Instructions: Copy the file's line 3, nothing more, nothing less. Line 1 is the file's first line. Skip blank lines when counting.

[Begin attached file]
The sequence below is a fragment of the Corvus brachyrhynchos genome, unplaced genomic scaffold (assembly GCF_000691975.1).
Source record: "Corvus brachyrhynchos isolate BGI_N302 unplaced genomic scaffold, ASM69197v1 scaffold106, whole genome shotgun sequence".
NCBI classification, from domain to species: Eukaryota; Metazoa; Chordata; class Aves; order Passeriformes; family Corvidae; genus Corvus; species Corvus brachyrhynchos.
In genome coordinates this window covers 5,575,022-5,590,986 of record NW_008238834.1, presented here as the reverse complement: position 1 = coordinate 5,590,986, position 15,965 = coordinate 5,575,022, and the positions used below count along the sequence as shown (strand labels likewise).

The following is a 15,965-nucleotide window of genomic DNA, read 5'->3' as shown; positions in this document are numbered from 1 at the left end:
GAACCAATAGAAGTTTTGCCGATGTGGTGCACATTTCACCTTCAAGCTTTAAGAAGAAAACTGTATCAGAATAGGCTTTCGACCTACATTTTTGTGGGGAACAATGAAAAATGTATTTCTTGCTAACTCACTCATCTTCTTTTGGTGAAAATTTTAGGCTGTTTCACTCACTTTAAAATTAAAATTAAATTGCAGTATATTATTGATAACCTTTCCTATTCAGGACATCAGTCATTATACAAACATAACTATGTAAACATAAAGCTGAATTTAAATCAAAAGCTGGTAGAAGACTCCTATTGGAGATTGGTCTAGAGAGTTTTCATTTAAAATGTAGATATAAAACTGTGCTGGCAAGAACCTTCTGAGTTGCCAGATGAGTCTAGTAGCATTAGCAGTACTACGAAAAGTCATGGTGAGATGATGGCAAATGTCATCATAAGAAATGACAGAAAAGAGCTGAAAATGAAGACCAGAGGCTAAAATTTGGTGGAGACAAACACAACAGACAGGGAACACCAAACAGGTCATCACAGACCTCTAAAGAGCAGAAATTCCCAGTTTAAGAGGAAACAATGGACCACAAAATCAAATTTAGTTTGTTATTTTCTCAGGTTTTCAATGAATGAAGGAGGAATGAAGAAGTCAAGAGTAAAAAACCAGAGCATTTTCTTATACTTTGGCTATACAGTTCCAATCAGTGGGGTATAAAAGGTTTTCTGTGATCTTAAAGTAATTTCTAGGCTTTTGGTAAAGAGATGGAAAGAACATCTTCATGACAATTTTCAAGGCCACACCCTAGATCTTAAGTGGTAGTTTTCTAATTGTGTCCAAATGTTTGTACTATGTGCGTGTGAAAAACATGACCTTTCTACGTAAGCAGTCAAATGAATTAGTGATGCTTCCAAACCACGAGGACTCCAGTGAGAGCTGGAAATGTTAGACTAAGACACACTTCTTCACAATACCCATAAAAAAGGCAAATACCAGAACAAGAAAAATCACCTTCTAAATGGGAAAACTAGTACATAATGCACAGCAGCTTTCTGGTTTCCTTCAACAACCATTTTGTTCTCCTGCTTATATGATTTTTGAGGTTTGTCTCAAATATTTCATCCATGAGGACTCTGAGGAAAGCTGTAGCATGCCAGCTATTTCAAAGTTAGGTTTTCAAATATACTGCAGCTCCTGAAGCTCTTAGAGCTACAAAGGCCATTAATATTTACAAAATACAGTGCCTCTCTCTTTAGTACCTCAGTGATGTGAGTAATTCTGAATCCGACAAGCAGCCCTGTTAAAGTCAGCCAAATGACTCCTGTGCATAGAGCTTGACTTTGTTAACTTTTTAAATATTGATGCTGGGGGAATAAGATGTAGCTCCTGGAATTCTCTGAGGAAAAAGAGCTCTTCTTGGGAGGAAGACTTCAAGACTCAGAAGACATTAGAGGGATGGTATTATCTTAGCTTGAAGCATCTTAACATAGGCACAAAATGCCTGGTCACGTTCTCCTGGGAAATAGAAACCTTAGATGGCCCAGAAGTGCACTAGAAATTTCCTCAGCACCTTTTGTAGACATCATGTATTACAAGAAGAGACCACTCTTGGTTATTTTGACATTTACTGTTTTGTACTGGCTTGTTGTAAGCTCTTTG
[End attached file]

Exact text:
NCBI classification, from domain to species: Eukaryota; Metazoa; Chordata; class Aves; order Passeriformes; family Corvidae; genus Corvus; species Corvus brachyrhynchos.